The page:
Modulation of the carotid body sensory discharge by NO: An up-dated hypothesis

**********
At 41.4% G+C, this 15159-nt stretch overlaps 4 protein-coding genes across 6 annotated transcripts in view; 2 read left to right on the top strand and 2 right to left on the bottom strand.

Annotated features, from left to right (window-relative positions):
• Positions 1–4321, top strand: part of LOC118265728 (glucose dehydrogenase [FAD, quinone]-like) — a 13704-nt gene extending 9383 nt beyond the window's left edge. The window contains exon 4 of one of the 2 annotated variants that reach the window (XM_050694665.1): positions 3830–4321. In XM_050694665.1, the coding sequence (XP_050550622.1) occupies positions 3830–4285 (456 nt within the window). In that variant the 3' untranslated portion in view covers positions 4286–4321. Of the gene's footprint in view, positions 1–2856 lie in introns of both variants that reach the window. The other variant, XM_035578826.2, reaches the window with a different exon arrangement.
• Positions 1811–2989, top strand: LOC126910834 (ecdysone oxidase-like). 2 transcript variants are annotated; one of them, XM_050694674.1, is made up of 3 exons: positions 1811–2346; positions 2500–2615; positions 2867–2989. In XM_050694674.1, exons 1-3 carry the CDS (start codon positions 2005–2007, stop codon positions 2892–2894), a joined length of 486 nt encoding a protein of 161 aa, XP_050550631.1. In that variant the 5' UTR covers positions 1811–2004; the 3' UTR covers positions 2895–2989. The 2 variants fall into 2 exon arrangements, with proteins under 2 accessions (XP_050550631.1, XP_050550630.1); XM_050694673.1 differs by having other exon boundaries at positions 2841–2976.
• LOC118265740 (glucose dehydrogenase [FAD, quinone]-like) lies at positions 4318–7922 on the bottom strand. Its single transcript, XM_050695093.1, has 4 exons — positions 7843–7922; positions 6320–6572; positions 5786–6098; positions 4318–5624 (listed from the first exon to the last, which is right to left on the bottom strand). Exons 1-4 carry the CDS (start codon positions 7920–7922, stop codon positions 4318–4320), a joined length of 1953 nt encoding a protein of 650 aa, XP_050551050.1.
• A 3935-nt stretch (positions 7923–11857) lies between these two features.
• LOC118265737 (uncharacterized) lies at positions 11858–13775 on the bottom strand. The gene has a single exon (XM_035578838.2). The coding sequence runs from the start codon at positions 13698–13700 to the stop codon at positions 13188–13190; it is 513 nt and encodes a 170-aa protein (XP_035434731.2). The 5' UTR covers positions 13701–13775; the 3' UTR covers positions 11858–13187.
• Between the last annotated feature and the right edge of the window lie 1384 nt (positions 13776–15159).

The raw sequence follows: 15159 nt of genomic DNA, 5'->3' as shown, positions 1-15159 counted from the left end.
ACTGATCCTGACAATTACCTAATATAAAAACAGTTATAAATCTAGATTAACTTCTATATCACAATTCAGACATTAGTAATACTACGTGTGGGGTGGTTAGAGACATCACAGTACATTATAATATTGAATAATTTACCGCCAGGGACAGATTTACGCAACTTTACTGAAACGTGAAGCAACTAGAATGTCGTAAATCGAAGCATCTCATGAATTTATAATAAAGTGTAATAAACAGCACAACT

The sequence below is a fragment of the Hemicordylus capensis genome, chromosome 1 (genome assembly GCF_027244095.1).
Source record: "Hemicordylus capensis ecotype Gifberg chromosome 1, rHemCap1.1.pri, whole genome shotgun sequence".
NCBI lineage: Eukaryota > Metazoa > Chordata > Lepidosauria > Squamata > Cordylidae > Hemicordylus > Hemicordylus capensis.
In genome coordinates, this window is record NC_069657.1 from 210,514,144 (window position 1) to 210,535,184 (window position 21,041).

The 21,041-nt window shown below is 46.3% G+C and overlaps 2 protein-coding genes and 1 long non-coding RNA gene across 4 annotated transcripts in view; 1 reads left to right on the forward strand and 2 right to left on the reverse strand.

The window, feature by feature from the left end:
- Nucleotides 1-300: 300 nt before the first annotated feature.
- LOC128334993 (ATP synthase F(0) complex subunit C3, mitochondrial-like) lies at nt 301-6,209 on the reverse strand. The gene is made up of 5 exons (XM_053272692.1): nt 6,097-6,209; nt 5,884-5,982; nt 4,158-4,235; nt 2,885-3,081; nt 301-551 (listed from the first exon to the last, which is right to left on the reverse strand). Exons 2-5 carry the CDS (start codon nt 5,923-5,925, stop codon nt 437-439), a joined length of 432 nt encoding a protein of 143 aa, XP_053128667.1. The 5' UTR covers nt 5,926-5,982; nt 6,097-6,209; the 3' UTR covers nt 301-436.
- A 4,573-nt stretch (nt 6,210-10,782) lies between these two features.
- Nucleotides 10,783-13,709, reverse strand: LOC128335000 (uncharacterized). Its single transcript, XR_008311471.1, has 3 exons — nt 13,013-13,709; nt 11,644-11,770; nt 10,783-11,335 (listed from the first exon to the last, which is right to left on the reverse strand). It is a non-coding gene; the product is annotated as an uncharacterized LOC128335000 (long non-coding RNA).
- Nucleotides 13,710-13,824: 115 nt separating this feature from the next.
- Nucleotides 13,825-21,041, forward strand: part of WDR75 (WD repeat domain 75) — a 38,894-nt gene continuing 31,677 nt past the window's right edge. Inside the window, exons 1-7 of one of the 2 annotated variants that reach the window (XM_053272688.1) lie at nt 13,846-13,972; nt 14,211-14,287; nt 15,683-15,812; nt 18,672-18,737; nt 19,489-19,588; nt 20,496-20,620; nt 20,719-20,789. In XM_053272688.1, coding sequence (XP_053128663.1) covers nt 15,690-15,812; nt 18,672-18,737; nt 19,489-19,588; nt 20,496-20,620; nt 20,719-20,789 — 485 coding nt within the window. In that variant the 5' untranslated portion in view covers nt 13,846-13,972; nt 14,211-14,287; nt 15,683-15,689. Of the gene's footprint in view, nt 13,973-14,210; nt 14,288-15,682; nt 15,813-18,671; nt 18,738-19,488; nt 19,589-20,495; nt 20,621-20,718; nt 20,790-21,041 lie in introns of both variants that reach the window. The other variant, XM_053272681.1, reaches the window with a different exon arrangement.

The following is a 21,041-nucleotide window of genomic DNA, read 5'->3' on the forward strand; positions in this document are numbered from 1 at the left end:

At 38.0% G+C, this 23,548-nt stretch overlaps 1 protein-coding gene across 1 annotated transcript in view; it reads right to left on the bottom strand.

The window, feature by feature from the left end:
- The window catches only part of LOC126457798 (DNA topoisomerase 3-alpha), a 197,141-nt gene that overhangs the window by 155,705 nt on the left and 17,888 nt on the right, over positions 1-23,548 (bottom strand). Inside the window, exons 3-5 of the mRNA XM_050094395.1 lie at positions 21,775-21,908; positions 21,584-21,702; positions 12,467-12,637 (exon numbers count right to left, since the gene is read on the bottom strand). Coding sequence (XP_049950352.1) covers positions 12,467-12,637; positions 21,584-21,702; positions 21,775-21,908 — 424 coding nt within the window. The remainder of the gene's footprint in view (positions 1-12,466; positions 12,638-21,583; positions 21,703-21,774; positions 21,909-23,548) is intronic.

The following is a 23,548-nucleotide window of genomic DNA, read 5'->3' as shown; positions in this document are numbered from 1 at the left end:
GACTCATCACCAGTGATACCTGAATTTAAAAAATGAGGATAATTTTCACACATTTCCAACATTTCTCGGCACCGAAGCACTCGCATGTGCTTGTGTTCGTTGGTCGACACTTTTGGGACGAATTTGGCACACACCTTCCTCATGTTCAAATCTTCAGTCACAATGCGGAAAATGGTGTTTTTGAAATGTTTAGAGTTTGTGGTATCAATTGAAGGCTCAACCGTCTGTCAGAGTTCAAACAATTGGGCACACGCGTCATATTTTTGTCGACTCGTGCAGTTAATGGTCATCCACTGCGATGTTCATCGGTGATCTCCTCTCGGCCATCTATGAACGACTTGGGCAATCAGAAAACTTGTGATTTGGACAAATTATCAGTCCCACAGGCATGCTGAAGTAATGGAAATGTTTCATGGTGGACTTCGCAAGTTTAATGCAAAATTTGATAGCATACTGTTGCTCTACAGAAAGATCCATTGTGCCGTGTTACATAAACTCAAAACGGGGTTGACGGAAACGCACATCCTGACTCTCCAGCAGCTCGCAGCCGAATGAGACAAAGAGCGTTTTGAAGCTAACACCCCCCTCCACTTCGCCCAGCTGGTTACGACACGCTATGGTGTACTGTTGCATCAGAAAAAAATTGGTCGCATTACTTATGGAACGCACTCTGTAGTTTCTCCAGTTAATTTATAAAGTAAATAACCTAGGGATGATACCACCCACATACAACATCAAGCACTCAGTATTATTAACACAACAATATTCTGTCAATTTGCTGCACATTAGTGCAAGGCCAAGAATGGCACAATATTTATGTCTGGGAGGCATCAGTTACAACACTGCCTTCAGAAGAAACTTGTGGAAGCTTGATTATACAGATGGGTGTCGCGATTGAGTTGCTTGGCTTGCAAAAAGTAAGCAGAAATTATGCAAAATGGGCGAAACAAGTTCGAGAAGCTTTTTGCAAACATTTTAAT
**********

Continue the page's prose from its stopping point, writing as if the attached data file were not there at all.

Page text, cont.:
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The carotid body (CB) is a peripheral chemoreceptor organ that initiates compensatory reflex responses so as to maintain gas homeostasis. Stimuli such as low oxygen (hypoxia) and high CO(2)/H(+) (acid hypercapnia) cause an increase in 'afferent' sensory discharge that is relayed via the carotid sinus nerve (CSN) to the brainstem, resulting in corrective changes in ventilation. A parallel autonomic pathway has been recognized for >40 years as the source of 'efferent' inhibition of the CB sensory discharge and, more recently, nitric oxide (NO) has been identified as the key mediator. This review will examine our current understanding of the role of nNOS-positive autonomic neurons, embedded in 'paraganglia' within the glossopharyngeal (GPN) and CSN nerves, in mediating efferent CB chemoreceptor inhibition. We highlight recent data linking the actions of hypoxia, ACh and ATP to NO synthesis/release from GPN neurons. Finally, we consider the novel hypothesis that pannexin-1 channels present in GPN neurons may play a role in NO signaling during hypoxia.
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